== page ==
In the front yard, all varieties of garlic are now soaking up the sun. Incidentally, these are not German Hardy, but an artichoke variety, possibly with 'giant' in the name, that were shipped gratis, likely because of poor size thanks to drought and fire in the garlic seed producing region. There are as many commas in that sentence as garlic in this row, but my point is that the sign is a stand in.

I headed into the woods, although the wind made for a biting chill and a hazardous walk through the ready-to-fall. So much dead wood squeaking and creaking like a brig on the open seas, I hesitated to pause for the earliest of ephemerals like Virginia Waterleaf, Hydrophyllum virginianum or the mystery plant, below, that caught my eye as I hiked off path to navigate a significant enlargement of the water line in the back slough.

I was motivated to get back to the slopes of the slough to check on the garlic mustard that I chose to spray with a low percentage mix of glyphosate and water last Sunday. Spring is the time to deal with garlic mustard, particularly March and the earliest of April. Virginia Waterleaf, ramps, some rosa species, a few asters, and other early, less pernicious weeds are coming up and I have no desire to affect those in the act of ridding the woods of garlic mustard. In these zones hundreds, probably thousands, of garlic mustard seedlings are sprouting from the seed bank. It was not an easy decision to spray, especially within a yard of the slough's water line. And I am frustrated to report that after six days the results were not significant. Most leaves were mottled, but the plants were not in the state of distress I would have expected. I've considered that I may need to apply a second course, although I am not happy about that. It was necessary to do so, even with a much higher percentage of glyphosate, on the buckthorn "hedge" growing alongside the garage pad. What I have to consider is the compression of the wet soil in spring. It appears to me the less foot steps, the better, especially after the frost heave has done such a nice job of loosening, aerating, and draining the soil surface.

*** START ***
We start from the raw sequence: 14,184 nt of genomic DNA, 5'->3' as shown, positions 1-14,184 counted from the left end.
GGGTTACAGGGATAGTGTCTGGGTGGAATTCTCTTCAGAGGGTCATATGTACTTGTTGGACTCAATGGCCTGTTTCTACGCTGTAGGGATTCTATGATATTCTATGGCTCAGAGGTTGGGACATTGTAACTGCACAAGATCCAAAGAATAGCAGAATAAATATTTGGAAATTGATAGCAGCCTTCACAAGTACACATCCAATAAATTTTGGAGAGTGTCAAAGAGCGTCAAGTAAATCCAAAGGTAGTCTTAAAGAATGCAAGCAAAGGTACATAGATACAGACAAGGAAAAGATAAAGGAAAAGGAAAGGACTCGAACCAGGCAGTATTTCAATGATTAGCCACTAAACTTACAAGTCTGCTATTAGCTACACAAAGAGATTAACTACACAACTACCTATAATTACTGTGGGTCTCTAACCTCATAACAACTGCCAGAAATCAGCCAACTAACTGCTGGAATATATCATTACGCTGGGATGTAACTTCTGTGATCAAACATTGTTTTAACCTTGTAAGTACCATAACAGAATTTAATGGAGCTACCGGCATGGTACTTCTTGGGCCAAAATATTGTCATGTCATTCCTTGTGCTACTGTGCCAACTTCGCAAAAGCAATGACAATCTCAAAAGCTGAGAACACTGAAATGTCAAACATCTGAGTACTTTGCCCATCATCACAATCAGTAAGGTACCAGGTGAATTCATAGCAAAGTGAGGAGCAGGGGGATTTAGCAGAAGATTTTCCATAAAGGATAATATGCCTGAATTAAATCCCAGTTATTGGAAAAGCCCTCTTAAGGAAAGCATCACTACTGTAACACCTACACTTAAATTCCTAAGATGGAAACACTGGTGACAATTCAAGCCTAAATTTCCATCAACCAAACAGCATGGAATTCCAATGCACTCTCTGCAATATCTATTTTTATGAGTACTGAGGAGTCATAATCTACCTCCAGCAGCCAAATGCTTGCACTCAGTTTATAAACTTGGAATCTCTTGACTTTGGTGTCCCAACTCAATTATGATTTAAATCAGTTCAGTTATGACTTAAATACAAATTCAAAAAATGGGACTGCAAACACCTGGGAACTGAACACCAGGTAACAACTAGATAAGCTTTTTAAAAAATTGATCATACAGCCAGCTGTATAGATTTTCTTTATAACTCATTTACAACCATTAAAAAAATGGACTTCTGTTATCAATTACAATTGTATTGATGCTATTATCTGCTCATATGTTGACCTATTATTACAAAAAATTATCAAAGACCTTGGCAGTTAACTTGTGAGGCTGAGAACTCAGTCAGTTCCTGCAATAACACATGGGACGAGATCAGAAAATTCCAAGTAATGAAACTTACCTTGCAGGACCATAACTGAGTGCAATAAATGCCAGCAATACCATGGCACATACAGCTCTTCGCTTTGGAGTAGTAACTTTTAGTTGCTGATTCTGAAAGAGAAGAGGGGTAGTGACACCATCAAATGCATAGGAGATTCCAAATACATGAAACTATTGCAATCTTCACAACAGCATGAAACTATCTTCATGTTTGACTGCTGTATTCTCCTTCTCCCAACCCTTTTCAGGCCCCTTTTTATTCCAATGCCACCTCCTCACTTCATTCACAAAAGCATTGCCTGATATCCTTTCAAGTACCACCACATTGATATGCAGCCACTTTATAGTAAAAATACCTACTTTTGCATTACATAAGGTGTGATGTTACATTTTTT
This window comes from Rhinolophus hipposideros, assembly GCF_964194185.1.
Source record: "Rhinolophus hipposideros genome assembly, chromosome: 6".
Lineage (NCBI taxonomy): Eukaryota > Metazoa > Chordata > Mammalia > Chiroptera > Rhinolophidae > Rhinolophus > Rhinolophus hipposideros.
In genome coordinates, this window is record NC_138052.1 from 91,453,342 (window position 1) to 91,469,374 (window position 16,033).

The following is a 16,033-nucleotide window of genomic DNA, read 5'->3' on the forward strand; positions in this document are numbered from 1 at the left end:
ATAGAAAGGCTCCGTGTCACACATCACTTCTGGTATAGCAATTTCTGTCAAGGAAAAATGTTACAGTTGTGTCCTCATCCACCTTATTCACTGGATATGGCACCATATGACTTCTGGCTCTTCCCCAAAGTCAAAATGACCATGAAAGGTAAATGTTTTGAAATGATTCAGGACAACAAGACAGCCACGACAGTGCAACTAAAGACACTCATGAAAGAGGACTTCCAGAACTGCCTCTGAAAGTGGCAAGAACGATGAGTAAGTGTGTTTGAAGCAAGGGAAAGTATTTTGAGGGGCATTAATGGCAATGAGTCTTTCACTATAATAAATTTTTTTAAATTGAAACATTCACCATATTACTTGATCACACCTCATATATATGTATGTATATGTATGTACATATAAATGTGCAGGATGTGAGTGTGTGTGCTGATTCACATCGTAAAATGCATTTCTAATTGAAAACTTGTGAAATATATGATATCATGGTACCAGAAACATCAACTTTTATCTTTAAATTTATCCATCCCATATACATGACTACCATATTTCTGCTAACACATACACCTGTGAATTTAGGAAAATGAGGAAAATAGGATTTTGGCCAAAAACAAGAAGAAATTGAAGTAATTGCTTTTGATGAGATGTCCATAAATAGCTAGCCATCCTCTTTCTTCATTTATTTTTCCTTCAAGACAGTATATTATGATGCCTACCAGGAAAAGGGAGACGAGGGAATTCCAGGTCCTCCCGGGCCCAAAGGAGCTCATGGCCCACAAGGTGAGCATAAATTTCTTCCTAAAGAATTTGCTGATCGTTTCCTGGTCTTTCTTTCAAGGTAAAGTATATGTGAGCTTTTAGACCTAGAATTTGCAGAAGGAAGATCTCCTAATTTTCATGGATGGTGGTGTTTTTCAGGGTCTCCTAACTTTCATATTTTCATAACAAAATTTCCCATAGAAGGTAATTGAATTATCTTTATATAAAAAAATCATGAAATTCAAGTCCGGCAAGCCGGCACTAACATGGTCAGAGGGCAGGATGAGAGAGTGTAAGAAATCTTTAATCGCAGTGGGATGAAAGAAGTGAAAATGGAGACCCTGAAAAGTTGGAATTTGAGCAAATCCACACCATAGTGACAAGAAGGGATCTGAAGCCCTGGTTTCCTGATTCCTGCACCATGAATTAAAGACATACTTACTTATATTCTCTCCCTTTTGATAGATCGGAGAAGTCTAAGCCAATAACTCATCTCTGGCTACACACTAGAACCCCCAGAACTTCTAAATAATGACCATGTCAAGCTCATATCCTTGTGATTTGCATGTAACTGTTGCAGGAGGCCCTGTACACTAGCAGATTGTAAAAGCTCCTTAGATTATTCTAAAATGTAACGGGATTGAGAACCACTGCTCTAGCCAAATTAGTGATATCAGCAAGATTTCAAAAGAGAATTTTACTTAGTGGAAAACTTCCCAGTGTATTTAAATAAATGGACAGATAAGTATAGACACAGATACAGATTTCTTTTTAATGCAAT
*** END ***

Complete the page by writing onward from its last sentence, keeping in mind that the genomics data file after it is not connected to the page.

In the past I thought garlic mustard didn't do well in flooded soil, and maybe it won't if the slough remains flooded. However, what I've seen is that in early spring the ice melts and freezes and this heave extracts the garlic mustard from the mucky soil. It then floats, roots and all, in the spring melt water, preserved in a cool water bath until conditions improve. At the water's edge the leaves and stems of garlic mustard are bluish gray to the deepest purple and often hard to spot against the dark water. The garlic mustard a foot or two away, on drier land, have some purple to the stems, but the leaves are quite green. So green, in fact, that it is a little painful to pull or spray at this time where you find yourself longing for the green of spring.

So what happens to this water's edge garlic mustard? Does it die? I don't think so. Many of the plants, some of which I simply scooped out of the water and some which were easily pulled from the muck, had the biggest roots. Garlic mustard is a biennial, so last year the seedlings emerged and grew strong, despite the waterlogged soil, and this year they are ready to grow and set seed. I'm not willing to wait for the sake of observation, yet I am sure many will escape my vision or reach, and I will be a witness to their success.

As I make my way around the slough, eyes to the ground, I think much about what good the garlic mustard could be doing. What species make use of it for cover or for food? Does it stabilize the soil on the wooded slopes? Is balance achievable? Is garlic mustard simply symptomatic of a woods so degraded by other culprits (err, humans, for instance)? In other words, how necessary is the work I've begun, and am I causing more harm than good? And, you know, I like questions.

If you would like to see more photographs of the woods, follow me on Instagram @frankmeuschke where I post regularly under the hashtag #thewoodstoday.